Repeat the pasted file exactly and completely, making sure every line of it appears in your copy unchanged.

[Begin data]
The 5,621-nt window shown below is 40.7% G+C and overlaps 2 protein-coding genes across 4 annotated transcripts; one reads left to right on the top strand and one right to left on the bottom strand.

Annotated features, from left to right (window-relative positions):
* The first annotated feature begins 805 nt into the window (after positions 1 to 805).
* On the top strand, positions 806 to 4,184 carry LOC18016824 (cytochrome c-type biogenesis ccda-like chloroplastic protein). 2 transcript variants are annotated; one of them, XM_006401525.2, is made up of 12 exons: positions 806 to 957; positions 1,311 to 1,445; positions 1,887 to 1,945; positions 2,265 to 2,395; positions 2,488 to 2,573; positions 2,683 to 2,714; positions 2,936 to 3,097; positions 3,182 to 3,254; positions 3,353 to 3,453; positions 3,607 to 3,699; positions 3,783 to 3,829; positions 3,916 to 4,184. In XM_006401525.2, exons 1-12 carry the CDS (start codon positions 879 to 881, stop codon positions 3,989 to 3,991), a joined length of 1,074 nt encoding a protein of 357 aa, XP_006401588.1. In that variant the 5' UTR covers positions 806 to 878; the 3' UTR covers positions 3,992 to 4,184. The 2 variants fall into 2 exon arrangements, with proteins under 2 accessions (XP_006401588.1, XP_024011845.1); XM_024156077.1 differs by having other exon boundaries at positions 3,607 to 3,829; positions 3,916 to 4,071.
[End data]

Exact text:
The 5,621-nt window shown below is 40.7% G+C and overlaps 2 protein-coding genes across 4 annotated transcripts; one reads left to right on the top strand and one right to left on the bottom strand.

Annotated features, from left to right (window-relative positions):
* The first annotated feature begins 805 nt into the window (after positions 1 to 805).
* On the top strand, positions 806 to 4,184 carry LOC18016824 (cytochrome c-type biogenesis ccda-like chloroplastic protein). 2 transcript variants are annotated; one of them, XM_006401525.2, is made up of 12 exons: positions 806 to 957; positions 1,311 to 1,445; positions 1,887 to 1,945; positions 2,265 to 2,395; positions 2,488 to 2,573; positions 2,683 to 2,714; positions 2,936 to 3,097; positions 3,182 to 3,254; positions 3,353 to 3,453; positions 3,607 to 3,699; positions 3,783 to 3,829; positions 3,916 to 4,184. In XM_006401525.2, exons 1-12 carry the CDS (start codon positions 879 to 881, stop codon positions 3,989 to 3,991), a joined length of 1,074 nt encoding a protein of 357 aa, XP_006401588.1. In that variant the 5' UTR covers positions 806 to 878; the 3' UTR covers positions 3,992 to 4,184. The 2 variants fall into 2 exon arrangements, with proteins under 2 accessions (XP_006401588.1, XP_024011845.1); XM_024156077.1 differs by having other exon boundaries at positions 3,607 to 3,829; positions 3,916 to 4,071.